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The public has to be involved

Re your the Editorial of August 16, 2012.

I completely disagree with your view that the commission of inquiry into the Alexandra case should not have been called.

The situation had been thrust into the public domain for over the past two to three years and public opinion was such that the teachers or principal at the centre of the dispute were often vilified without the public knowing all the facts of the case.

We have held commissions of inquiry like that into the St. Joseph Hospital, an institution that was closed and no longer has an immediate effect on the nation. However, since the closure of the Alexandra School is not even an option under consideration does it not deserve therefore the opportunity to move forward from these tragic circumstances with clear instructions for the future.

Some members of the public believe that the situation could have been sorted quietly if the parties in question had remained levelheaded and tried to find a logical solution to the problems. However the issue has been going on for so long that persons have become emotionally and mentally traumatised.

And more importantly, the over arching system as it now stands has failed to provide authoritative guidance and resolution to the problems.

If we consider that the education of our children is important then the creation of an atmosphere in which children, teachers, principals and parents feel able to perform at their best with mutual respect and dignity is vitally important.

If a decision had been taken to remove either the current principal or the teachers at the dispute without the public knowing why such an action took place, then the public would have come to an erroneous conclusion that the person or persons in question were being treated unjustly. Letting everyone hear the grievances of both parties was necessary.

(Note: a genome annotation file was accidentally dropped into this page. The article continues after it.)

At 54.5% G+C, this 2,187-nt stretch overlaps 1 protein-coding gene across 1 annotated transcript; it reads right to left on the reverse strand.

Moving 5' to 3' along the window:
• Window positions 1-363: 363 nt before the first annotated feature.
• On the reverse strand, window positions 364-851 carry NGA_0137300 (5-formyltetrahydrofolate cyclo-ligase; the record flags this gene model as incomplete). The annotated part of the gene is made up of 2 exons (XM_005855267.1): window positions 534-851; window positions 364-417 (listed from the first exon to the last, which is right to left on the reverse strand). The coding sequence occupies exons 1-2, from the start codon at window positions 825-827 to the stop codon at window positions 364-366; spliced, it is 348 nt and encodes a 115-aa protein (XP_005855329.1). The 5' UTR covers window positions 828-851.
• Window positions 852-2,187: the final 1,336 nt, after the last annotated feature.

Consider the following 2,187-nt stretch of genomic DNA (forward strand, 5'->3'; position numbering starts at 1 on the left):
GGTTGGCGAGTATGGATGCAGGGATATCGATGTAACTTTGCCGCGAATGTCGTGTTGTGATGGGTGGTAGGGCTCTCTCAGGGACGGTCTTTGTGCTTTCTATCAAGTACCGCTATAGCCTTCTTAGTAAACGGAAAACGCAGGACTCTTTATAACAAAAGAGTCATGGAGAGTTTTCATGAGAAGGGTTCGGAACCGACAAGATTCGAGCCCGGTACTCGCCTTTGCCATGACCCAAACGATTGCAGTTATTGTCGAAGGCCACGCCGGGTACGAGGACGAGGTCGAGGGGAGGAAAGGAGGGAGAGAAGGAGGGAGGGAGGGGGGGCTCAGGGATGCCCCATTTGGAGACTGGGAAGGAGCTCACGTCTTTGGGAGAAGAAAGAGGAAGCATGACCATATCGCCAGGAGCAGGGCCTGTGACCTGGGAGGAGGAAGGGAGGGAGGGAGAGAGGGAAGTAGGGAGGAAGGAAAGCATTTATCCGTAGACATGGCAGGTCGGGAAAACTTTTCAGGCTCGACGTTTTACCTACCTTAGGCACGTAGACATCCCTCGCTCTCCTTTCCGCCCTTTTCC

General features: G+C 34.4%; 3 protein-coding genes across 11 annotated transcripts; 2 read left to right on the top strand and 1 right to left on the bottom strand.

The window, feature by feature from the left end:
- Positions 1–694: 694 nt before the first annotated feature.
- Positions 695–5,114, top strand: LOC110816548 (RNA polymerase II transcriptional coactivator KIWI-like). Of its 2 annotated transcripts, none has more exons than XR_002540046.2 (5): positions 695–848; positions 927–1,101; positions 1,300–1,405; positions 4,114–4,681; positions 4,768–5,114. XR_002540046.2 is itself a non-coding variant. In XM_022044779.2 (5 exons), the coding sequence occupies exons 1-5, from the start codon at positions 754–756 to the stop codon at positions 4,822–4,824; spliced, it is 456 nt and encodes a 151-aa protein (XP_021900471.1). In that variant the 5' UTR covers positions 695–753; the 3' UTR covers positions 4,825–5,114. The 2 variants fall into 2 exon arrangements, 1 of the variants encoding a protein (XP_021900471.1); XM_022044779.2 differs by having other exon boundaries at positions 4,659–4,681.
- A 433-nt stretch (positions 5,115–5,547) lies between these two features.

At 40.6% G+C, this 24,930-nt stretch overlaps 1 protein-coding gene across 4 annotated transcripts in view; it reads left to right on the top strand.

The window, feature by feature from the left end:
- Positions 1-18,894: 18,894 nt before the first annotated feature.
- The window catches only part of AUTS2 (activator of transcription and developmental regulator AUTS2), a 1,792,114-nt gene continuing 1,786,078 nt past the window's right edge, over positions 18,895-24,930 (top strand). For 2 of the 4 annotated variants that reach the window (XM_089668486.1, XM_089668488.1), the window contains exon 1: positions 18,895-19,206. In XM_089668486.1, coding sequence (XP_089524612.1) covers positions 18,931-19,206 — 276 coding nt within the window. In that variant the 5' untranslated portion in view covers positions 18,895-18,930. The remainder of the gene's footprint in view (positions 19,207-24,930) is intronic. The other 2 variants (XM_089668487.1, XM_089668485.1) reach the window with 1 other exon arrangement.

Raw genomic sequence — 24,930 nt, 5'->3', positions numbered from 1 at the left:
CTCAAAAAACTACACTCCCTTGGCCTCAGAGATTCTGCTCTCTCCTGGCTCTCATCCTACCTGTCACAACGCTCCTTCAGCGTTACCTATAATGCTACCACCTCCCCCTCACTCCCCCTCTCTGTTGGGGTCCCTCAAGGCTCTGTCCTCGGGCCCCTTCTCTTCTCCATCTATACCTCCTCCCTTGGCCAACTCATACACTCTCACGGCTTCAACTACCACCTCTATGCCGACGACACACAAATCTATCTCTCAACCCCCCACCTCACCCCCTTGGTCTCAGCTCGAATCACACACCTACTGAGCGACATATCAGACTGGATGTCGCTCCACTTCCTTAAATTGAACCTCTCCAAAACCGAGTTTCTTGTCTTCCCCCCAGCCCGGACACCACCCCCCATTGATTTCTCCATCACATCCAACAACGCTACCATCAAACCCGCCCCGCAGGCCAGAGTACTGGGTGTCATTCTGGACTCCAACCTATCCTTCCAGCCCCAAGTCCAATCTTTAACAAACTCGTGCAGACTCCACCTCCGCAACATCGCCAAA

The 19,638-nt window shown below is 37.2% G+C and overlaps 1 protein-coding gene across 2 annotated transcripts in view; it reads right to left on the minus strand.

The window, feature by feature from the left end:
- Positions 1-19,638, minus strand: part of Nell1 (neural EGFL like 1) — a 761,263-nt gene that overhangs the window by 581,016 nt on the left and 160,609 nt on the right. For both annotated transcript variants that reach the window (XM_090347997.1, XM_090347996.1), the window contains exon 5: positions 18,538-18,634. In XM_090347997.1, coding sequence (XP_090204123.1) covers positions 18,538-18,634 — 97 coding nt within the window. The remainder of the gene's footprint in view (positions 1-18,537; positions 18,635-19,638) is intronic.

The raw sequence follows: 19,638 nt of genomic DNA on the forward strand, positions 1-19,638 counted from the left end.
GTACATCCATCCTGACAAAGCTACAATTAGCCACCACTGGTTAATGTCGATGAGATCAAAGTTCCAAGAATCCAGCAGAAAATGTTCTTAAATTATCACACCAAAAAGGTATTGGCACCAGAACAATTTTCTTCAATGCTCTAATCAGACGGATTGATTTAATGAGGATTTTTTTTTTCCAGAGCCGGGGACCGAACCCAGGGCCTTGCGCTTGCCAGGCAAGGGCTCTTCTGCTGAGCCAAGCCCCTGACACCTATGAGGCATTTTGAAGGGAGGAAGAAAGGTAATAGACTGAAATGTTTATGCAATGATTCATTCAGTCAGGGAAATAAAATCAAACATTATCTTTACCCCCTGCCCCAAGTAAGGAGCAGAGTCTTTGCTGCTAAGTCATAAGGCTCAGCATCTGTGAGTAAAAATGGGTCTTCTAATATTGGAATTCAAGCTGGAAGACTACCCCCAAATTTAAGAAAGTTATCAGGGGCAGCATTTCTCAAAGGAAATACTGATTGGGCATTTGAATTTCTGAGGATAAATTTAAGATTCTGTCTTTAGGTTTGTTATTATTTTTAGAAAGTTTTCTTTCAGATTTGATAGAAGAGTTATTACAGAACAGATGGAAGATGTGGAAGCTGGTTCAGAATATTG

It has, as you eloquently outlined in your Editorial, revealed to the entire nation that major changes are needed to the Education Act and the corresponding Civil Act for hiring persons and managing schools. By contrast would you prefer that such sweeping changes, which you recommend, take place without the public knowing why they were indeed needed?

I read, with trepidation, that these situations seem to be common place in our country’s schools (note the testimony of Mr Patrick Frost on page 3) but are hushed up so that no one knows about them. Keeping problems like these quiet often leads to a perpetuation of abuse and extreme behaviour which is now coming to the fore with the Alexandra School.

If the inquiry can shape public opinion and the Government into recognising that something is wrong with our education system which needs immediate attention, then for the hope of our children’s and our country’s future development I say it is money well spent.

— Celia Greaves (not a Greaves related to any of the teachers in the dispute)

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